FOR CHOKWE By Herman Bell

3/22/14

My dear brother, you know the kind of hell we black people were born into in america, and we were not among the first of our people to arrive here. My mind's eye can still see the chains on their hands and feet, and smell the fetid air wafting from the holds of the slave ships that brought them to these shores to be bought and sold and owned as chattel, to fetch and carry as ordered.

My dear brother, you knew our story well. America the beautiful, home of the brave, land of liberty - but not for you and not for me. The journey of the descendants of those who arrived here in chains has been a thorny one. From plantation to ghetto; meeting Gabriel, Harriet, Nat, Malcolm, and Martin along the way - and let us not forget Fannie Lou, Stokeley, Huey, Assata, and all the rest. It seems that we've not been allowed to catch our breath.

In our going forward, it's no secret that the opposition has been stiff, brutal, and unrelenting. We remember too well the old Jim Crow vagrancy laws that effectively re-enslaved our people throughout the segregated South. Today's mass-incarceration policy achieves the same results. And need we be reminded of Sean Bell, Trayvon Martin, Oscar Grant, Amadou Diallo, Abner Louima, Jordan Davis, Stop-and-Frisk.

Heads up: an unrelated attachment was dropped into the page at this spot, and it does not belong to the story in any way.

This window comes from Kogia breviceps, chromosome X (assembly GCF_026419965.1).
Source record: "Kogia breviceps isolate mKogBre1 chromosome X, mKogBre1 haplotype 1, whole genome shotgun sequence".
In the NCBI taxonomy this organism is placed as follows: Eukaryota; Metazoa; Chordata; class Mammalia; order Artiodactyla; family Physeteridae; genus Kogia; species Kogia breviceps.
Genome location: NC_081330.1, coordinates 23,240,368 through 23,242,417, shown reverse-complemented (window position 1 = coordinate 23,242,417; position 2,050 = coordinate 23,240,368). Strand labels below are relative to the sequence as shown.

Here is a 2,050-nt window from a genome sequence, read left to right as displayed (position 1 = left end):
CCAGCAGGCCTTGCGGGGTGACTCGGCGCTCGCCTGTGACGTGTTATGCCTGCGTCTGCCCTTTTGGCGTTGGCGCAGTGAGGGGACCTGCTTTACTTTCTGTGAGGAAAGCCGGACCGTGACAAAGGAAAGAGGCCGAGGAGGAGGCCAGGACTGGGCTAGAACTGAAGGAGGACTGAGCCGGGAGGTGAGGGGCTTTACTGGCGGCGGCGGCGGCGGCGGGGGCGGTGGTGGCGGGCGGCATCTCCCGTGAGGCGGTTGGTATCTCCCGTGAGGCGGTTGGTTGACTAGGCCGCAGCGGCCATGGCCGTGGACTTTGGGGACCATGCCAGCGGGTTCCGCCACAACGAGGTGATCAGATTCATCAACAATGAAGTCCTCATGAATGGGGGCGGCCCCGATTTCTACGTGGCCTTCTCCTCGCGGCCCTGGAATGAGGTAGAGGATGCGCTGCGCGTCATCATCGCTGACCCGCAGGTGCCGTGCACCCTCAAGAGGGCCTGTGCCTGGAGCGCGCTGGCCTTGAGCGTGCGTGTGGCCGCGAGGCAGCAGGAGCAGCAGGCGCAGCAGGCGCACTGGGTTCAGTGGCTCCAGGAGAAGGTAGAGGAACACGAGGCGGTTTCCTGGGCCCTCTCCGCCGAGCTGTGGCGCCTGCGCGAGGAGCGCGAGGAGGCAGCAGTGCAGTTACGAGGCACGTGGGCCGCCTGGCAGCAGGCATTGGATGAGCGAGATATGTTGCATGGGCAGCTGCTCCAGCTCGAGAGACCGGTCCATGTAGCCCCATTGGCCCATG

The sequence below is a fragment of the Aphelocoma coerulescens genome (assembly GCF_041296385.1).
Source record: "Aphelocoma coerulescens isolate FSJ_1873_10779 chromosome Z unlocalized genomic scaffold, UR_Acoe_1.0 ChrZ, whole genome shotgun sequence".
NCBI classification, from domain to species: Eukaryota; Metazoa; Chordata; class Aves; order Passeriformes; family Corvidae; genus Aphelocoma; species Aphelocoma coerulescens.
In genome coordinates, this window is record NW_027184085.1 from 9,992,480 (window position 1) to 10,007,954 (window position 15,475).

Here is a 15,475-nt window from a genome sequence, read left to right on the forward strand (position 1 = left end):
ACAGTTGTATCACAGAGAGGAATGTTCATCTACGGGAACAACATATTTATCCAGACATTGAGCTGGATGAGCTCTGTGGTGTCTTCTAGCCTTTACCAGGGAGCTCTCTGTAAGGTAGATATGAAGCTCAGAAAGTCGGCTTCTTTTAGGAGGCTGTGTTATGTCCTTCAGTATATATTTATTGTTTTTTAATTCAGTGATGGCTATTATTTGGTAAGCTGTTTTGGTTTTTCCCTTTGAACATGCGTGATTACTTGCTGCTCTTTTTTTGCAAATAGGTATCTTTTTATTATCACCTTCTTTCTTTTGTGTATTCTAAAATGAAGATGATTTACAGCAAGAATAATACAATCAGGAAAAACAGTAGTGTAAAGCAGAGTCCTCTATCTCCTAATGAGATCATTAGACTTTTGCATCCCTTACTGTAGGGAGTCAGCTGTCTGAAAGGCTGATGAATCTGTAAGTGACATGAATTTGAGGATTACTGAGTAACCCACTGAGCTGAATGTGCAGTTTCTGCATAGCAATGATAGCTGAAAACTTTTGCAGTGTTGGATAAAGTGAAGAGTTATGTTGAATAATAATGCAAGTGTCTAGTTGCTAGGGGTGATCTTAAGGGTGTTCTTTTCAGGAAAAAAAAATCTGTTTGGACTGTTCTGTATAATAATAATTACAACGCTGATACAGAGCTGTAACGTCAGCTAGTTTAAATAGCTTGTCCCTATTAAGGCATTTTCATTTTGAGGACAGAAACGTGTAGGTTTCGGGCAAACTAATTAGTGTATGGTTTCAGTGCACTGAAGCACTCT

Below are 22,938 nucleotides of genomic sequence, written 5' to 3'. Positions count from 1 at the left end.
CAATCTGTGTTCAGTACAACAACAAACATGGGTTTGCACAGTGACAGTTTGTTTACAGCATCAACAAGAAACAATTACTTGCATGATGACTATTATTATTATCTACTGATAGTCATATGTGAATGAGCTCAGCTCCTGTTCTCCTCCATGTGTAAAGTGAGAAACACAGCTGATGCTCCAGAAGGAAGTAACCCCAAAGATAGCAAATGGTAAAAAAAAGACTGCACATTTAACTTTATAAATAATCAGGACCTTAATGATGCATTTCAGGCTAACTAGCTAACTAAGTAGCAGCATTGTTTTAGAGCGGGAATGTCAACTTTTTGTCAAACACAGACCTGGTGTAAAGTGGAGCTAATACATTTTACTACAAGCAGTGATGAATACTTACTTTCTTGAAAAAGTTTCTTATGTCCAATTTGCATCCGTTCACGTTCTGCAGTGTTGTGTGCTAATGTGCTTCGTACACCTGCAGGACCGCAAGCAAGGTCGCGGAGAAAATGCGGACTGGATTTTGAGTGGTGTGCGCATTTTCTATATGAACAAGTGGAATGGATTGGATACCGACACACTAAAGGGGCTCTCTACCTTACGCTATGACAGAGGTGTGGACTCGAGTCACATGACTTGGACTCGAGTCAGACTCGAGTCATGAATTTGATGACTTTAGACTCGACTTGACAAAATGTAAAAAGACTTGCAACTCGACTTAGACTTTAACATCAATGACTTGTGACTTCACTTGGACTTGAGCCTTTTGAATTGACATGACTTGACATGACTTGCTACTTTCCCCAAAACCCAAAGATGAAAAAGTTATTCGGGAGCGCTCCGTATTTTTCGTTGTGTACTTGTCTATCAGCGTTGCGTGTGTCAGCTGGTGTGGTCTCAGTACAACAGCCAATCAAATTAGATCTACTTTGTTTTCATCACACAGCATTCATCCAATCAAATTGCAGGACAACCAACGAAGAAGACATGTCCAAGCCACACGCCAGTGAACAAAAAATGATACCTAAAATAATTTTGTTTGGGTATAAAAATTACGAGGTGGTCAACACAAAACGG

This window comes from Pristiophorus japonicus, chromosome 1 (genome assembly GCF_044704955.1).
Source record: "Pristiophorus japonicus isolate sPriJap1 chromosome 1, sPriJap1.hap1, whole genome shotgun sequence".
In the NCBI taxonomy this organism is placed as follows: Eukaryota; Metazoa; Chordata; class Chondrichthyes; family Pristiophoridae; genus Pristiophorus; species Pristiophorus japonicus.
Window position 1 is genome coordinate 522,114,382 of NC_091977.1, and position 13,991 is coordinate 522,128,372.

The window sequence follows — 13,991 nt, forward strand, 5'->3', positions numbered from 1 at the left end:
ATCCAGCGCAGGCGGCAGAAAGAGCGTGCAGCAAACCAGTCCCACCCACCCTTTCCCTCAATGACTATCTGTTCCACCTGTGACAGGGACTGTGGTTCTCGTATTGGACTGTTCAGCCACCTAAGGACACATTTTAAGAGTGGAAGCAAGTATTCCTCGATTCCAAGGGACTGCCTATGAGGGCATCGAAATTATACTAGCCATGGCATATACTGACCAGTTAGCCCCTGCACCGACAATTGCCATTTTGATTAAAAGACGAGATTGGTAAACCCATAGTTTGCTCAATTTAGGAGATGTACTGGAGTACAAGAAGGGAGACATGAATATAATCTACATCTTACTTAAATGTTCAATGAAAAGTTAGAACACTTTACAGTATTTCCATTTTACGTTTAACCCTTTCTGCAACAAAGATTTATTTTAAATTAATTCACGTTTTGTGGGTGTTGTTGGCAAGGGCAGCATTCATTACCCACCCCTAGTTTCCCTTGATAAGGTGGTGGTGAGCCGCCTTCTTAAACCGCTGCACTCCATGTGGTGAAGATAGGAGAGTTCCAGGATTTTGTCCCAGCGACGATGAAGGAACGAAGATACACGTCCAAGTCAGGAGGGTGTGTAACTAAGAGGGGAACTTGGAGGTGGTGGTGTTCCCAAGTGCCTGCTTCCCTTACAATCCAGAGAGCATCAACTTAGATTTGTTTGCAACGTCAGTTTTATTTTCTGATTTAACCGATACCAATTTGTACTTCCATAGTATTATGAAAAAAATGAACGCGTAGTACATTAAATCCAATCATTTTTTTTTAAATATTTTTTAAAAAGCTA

The fight for social justice has always remained a big part of your life, Chokwe. You've stood your ground along with us, paced yourself with us, knowing full well that the race goes not to the swiftest. You've all too frequently laid down your lawyering game in defending us in Mr. Gilmore's and his son Cockeye Jr's courtroom. Won some, lost some, but always aggressively in the fray.

You were popularly elected Mayor of Jackson, Mississippi, a crowning achievement in the land of Dixie. You did us proud. For we could well imagine your agenda. Oh my dear brother, just as you had gained your second wind, news of your passing devastated us all. Thy will be done is how the old saying goes. Thy will be done!

As we gaze upon the distant horizon, my brother, we see as you did that so very much is left to be done. You did your part as best as you could, and in our honoring you and those who came before us, we must do ours. Thus we say All Power to the People. Your place in our hearts is well secured, Chokwe. -- Herman

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